For those practicing Islam, planning your visit around Maghrib Prayer (sunset prayer) offers a spiritually enriching experience. This schedule allows you to admire the mosque's architecture and take photographs before the prayer, enjoy the sunset outdoors, participate in the prayer, and then observe the captivating transition of the mosque and the cityscape into the night.

Non-Muslim visitors will also find this time particularly special. Although you'll be asked to step outside briefly before the prayer begins, this interval presents a unique opportunity to listen to the call to prayer – an experience that resonates deeply. After the prayer concludes, usually within 10-15 minutes, you are welcome to re-enter and continue your exploration.

Remember to allocate sufficient time for a comprehensive visit, especially if you wish to explore the museum and stroll through the surrounding park. The mosque complex is expansive, and there's much to see and absorb in this serene and historic setting.

Çamlıca Mosque Dress Code Guidelines

Çamlıca Mosque Dress Code Guidelines

When planning a visit to the Çamlıca Mosque, it's essential to consider appropriate attire, regardless of your religious background. For those who are not Muslim, it's respectful to choose outfits that cover both legs and chest. Women are advised to bring a headscarf, although it's not a strict requirement as the mosque provides necessary coverings if needed.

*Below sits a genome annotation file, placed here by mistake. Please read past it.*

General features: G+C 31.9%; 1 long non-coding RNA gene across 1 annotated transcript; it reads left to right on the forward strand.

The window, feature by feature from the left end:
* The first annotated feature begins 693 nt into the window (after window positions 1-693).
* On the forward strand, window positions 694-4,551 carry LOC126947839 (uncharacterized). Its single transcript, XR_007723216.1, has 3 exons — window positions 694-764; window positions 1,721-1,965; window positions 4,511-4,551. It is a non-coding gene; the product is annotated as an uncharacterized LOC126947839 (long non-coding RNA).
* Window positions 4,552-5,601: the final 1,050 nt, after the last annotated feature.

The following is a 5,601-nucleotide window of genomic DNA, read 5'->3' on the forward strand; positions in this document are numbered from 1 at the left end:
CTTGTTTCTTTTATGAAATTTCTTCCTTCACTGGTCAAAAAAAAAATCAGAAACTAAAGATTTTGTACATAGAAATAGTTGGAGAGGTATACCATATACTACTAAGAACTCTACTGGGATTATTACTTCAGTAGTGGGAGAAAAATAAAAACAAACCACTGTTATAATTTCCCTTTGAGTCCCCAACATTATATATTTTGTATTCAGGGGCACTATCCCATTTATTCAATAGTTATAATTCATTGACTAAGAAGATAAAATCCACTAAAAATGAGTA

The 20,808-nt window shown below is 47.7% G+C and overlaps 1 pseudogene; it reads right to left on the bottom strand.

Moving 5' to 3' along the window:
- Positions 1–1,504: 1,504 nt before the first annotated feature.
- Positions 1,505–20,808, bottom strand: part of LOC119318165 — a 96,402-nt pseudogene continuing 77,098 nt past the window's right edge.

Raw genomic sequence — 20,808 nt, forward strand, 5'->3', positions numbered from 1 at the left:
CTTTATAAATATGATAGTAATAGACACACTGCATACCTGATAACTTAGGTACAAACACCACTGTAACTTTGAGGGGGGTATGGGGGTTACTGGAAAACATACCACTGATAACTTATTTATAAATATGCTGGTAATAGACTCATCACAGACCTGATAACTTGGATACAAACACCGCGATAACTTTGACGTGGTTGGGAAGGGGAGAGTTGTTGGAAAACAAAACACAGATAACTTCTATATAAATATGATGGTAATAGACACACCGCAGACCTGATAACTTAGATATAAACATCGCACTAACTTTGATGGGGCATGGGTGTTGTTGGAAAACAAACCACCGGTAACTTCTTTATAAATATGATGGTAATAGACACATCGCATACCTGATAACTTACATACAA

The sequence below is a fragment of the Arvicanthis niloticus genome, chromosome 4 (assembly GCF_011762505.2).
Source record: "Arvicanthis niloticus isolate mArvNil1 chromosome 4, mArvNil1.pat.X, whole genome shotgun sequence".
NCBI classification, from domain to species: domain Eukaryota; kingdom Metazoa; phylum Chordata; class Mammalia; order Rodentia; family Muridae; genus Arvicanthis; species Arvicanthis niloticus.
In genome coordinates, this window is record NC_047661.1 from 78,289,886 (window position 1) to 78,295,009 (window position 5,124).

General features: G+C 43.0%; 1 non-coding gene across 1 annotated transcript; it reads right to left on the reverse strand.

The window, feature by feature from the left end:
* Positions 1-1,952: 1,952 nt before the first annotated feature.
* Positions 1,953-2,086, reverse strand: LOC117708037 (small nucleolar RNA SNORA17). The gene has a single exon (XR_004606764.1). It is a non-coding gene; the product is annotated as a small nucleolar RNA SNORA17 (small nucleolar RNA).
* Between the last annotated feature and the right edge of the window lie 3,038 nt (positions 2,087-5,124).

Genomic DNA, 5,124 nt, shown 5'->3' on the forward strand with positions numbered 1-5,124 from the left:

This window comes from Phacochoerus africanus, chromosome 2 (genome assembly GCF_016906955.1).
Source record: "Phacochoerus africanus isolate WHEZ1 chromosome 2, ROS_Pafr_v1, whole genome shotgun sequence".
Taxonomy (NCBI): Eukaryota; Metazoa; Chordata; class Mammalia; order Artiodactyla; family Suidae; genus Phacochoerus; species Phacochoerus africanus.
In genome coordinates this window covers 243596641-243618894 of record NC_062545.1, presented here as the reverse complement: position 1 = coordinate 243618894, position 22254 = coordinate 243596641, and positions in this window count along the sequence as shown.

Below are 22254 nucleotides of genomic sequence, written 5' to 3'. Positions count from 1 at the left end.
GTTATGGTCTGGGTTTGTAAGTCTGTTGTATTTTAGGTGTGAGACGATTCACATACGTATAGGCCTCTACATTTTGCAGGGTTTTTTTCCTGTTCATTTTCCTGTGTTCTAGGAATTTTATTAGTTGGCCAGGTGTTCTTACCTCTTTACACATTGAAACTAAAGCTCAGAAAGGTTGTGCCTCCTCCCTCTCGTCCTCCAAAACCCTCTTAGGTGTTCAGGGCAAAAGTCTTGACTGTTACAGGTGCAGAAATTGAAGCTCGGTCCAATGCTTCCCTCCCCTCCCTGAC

Similarly, men should avoid wearing shorts, as it's against the mosque's dress code. In cases where visitors are not appropriately dressed, the mosque kindly offers suitable garments for both men and women, ensuring everyone can enter in a manner that respects the cultural and religious norms of the space.

⍣Disclaimer:The content of this publication is intended for informational purposes only and reflects the perspectives and insights of the author at the time of writing. It is important to acknowledge that political views and interpretations can vary widely. We kindly request readers to approach any perceived political misalignments in the author's tone with understanding and open-mindedness. Our goal is not to propagate specific political ideologies or offend any individual or group. Instead, we aim to foster a platform for diverse viewpoints and respectful discourse. Should any part of the content inadvertently cause discomfort or offense due to political perspectives, we sincerely apologize and encourage readers to share their constructive feedback for ongoing improvement.